</member>
        </struct>
       </value>
     </param>
    </params>
  </methodCall>
  |;
  # setup transport object with request object
  $req->content_type('text/xml');
  $req->content($xml);
# send the request over transport object
 my $res = $ua->request($req);
# show the response from the Barracuda
 print $res->as_string;
# END
The request is an HTTP POST to the /cgi-mod/api.cgi '. The POST data is an XML body that contains the request method config.get inside the <methodName> tag. The requested method is config.get since we are trying to retrieve the global Block level.

Note that the mandatory parameters needed for completing this action, "variable" (name of the configuration variable) and "password", are contained inside the <struct> tag. Each parameter is identified by the name (<name> tag) and the value (<value> tag). Possible types for each parameter are restricted by the types listed in the XML-RPC specification.

This example includes only the mandatory parameters. Optional parameters can be added to the XML body using the format mentioned and will be processed accordingly. Sample output for the request would look something like this:

HTTP/1.1 200 OK
Connection: close
Date: Thu, 24 Jun 2010 18:41:47 GMT
Server: BarracudaHTTP 2.0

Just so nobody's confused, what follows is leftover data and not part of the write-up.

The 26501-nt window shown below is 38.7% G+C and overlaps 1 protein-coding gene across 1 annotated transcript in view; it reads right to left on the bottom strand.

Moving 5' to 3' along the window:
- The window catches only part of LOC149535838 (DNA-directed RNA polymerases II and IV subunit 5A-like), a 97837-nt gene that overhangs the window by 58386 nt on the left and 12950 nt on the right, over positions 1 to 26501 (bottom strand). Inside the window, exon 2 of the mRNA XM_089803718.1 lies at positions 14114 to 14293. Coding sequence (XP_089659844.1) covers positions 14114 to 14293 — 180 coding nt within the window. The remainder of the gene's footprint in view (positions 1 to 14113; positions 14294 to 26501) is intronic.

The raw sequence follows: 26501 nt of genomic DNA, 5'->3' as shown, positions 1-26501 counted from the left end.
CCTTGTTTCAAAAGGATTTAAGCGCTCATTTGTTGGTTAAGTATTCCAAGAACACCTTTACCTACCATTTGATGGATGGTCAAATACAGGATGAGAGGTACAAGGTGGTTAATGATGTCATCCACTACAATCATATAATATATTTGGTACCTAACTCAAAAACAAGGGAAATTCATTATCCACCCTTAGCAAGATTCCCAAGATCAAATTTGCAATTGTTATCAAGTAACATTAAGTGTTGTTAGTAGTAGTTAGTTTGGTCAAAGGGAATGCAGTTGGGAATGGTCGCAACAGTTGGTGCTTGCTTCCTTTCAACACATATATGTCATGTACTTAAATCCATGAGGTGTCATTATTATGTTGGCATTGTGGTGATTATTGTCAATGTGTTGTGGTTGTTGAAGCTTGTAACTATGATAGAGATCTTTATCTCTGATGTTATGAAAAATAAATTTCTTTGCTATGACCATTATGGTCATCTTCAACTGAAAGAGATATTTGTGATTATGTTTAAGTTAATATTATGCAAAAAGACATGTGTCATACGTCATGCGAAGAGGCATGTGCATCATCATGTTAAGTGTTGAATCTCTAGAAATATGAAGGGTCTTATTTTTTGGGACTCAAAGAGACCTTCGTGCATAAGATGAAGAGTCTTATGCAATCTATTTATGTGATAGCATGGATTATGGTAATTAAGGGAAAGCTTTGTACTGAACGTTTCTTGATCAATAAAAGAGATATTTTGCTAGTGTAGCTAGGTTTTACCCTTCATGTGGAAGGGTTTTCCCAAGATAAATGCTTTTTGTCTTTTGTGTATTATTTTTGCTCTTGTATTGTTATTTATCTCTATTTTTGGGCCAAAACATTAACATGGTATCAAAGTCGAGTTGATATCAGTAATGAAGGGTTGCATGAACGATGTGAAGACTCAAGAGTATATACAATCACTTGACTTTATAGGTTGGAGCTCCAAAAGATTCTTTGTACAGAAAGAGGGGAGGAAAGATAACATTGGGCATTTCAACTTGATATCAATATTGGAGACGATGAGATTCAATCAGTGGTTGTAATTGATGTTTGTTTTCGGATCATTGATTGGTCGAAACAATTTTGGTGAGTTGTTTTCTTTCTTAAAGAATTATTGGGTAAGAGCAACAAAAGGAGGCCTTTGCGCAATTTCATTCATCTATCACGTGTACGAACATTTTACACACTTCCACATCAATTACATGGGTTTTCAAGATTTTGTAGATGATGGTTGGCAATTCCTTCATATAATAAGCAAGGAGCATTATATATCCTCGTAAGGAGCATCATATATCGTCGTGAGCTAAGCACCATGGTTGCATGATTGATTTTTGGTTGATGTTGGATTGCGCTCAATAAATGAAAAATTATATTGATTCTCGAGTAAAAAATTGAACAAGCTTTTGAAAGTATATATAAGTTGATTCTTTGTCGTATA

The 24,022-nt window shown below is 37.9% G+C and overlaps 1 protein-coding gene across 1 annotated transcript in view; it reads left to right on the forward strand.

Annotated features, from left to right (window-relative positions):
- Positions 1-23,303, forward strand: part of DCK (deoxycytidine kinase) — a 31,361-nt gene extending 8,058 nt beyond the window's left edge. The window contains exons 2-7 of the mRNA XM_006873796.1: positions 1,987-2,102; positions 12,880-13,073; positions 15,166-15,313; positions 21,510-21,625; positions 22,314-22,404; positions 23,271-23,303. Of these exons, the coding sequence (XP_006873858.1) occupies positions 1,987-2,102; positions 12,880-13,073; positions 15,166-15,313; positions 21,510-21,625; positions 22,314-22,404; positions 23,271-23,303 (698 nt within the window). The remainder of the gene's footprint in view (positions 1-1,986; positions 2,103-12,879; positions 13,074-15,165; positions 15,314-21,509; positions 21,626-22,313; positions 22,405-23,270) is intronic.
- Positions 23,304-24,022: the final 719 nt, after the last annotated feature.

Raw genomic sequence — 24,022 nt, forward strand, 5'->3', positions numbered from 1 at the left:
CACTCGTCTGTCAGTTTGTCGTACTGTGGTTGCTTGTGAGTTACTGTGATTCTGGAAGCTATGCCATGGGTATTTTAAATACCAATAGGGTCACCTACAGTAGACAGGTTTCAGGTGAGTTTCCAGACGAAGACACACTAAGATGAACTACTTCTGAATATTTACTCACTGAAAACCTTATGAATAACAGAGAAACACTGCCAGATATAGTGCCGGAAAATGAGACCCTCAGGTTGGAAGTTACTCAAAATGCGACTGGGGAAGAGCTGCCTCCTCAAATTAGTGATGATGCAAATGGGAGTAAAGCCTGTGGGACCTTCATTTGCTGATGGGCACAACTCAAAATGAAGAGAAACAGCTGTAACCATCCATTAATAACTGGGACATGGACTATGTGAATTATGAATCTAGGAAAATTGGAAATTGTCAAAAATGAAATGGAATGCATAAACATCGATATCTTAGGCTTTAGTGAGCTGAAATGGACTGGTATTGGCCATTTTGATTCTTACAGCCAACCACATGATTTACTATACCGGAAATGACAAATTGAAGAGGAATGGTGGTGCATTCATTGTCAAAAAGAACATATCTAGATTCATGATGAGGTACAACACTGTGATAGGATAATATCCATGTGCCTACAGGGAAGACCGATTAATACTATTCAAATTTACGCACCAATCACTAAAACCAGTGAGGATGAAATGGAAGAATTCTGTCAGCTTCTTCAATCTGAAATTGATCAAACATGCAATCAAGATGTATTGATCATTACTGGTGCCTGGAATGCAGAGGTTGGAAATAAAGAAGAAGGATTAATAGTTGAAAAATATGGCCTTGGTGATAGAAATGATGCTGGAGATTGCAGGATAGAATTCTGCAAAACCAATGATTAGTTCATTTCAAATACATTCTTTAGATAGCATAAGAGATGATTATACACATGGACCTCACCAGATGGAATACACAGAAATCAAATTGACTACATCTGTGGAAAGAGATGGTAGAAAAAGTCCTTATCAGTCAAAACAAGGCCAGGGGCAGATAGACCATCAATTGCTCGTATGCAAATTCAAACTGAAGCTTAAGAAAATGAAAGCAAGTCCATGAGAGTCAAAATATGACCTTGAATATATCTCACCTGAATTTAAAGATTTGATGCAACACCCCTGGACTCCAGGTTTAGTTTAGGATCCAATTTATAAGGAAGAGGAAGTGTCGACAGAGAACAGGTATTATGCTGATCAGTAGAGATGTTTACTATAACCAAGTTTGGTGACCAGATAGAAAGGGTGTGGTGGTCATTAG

Content-Type: text/xml; charset=UTF-8
Client-Date: Thu, 24 Jun 2010 18:42:08 GMT
Client-Peer: 192.168.126.98:8000
Client-Response-Num: 1
Client-Transfer-Encoding: chunked

Here's the XML:

<?xml version="1.0" encoding="UTF-8" ?>
<methodResponse>
  <methodName>config.get</methodName>
    <params>
     <param>
      <value>    
        <i4>7</i4>
       </value>
     </param>
    </params>
</methodResponse>

All responses will contain the 200 OK success status code. Content-type of the response will be text/XML. The actual response, i.e. the value of the requested configuration variable, will be sent inside the <value> tag.

Multi-Value Response

Responses that contain multiple values will send the values back as an XML-RPC array. The example below is a request for a list of domains configured as Accepted Email Recipient Domain(s) on the Barracuda Email Security Gateway, which can be set from the BASIC > IP Configuration page in the web interface and which are stored in the configuration database in the domain variable.

The response may include multiple values, returned as an array inside the <array> tag. The format of the XML response body looks like this, returning three (domain name) values:

 OK <?XML version="1.0" encoding="UTF8"?>
   <methodResponse>
    <params>
     <param>
      <value>
        <struct>
         <member>
           <name>domain</name>       
           <value> 
           <array> 
            <data> 
             <value> 
              <string>domain1.com</string> 
            </value> 
            <value>  
             <string>domain2.com</string> 
            </value> 
             <value>
              <string> domain3.com</string>  
             </value>  
              </data>
             </array
           </value>
         </member>
        </struct>
       </value>
     </param>
    </params>
  </methodResponse>

Error responses use the XML-RPC faultCode and faultString formats. The error code will be the value of the faultCode member and the error string will be the valueError Response of the faultString member. See Error Codes for a list of faultCodes and descriptions of possible errors. Here's an example of an error response, showing the XML: